For the past two generations of Xbox and PlayStation consoles, Sony and Microsoft have both gone with AMD for their custom hardware. Microsoft is already laying the groundwork for its next console, as we know from files revealed as part of the FTC v Microsoft trial over the acquisition of Activision Blizzard. Now, it is claimed that Intel is looming, looking to grab Microsoft’s business for its next console.
According to Moore’s Law is Dead, which has a hit and miss track record with console hardware leaks, Intel is looking to compete for Microsoft’s business and wants to supply its own chips for next-gen Xbox consoles. Looking back at a little bit of hiring history reveals that there could be more to this thread to follow.
As noted by TweakTown, Intel hired John Sell back in 2019. Sell had previously spent many years working at Microsoft, acting as the chief architect behind the Xbox One, Xbox One X and the most recent Xbox Series X/S systems.
AMD has had a bit of a lead in integrated graphics over the past decade. However, Intel been working on its own Xe Graphics architecture for several years now and the latest Intel processors do have a bit more graphics horsepower, allowing for Intel Core Ultra chips to be used in gaming systems like the MSI Claw handheld.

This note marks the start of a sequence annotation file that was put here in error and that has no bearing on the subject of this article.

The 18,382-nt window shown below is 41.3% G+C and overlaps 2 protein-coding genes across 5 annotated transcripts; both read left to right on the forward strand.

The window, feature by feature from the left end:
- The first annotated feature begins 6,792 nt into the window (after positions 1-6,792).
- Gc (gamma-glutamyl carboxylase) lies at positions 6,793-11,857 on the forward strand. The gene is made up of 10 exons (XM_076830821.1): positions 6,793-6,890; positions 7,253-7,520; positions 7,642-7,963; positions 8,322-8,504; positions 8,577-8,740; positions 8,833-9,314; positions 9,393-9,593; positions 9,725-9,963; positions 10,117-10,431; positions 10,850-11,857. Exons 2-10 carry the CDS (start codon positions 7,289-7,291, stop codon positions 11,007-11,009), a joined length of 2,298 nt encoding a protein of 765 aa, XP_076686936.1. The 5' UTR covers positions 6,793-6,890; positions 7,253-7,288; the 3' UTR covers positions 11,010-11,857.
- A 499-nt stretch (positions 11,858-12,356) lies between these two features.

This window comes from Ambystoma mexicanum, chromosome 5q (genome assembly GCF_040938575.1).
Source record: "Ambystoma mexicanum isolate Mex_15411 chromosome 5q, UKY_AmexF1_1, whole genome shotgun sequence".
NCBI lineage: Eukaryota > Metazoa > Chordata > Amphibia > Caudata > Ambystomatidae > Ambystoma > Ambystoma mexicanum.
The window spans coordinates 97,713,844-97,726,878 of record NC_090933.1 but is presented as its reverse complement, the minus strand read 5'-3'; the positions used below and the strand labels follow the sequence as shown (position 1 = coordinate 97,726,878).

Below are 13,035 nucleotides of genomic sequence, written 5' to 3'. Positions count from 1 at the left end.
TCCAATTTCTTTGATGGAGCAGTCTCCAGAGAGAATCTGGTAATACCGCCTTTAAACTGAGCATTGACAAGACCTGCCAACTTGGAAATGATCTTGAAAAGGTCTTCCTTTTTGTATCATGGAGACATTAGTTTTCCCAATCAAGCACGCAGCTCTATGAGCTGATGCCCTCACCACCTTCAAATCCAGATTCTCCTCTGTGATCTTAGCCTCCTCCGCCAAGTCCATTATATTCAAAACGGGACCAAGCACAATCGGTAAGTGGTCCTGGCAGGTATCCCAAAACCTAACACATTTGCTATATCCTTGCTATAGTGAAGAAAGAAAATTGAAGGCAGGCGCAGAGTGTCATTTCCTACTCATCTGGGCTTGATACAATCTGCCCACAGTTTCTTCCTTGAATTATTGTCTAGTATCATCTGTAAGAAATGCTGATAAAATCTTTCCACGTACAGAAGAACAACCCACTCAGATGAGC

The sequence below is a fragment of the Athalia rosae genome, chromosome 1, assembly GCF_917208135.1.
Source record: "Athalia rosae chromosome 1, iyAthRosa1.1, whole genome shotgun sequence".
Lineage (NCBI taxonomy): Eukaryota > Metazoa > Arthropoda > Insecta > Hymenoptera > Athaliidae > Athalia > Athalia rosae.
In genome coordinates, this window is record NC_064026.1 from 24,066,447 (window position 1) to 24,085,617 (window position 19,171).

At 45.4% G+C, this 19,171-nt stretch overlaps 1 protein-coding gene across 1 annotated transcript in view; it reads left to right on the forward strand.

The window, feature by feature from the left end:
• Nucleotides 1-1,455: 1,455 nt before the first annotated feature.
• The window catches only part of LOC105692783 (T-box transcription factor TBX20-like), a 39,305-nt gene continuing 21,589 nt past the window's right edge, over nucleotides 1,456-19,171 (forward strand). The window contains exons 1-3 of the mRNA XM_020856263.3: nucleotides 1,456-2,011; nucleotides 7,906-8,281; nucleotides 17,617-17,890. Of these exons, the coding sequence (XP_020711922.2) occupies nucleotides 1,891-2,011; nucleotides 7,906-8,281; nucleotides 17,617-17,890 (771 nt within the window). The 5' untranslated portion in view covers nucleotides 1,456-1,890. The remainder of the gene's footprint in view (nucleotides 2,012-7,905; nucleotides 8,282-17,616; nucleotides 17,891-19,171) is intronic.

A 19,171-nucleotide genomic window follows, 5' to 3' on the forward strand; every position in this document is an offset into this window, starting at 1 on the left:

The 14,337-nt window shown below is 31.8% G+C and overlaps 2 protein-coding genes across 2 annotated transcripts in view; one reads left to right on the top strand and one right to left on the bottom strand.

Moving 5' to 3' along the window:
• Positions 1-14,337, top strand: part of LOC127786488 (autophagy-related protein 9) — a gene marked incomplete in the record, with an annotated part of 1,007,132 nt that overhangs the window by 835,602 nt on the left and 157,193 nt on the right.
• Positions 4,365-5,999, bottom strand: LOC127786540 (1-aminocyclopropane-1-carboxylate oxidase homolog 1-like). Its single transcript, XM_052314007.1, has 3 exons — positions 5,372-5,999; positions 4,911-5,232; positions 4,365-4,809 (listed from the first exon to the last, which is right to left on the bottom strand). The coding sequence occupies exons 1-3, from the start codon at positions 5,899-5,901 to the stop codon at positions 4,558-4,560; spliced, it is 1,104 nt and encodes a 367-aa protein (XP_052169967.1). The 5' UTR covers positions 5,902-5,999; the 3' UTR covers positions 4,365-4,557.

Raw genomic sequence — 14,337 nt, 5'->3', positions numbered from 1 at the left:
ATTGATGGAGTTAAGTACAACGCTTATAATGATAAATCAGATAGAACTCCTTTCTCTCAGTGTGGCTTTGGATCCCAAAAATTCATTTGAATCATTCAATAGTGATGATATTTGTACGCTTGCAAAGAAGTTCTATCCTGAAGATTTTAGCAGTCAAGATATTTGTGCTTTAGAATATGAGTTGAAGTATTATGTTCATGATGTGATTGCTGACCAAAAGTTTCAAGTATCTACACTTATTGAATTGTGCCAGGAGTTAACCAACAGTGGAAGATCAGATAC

Microsoft will no doubt have meetings with AMD, as well as Nvidia, before making any final decisions on hardware for its next console. It is also worth noting that Microsoft’s Xbox hardware plans could also be in flux at the moment, as the company is looking to grow its game software sales by bringing more titles to platforms like PlayStation. This could signal a bigger shift towards third-party development and away from first-party hardware with exclusive software.
KitGuru Says: With the Xbox One/PS4 and Xbox Series X/PS5, Microsoft and Sony both opted to use very similar custom hardware for their systems. It would be interesting to see them both diverge next generation, at which point comparisons between the two systems would become more relevant than ever.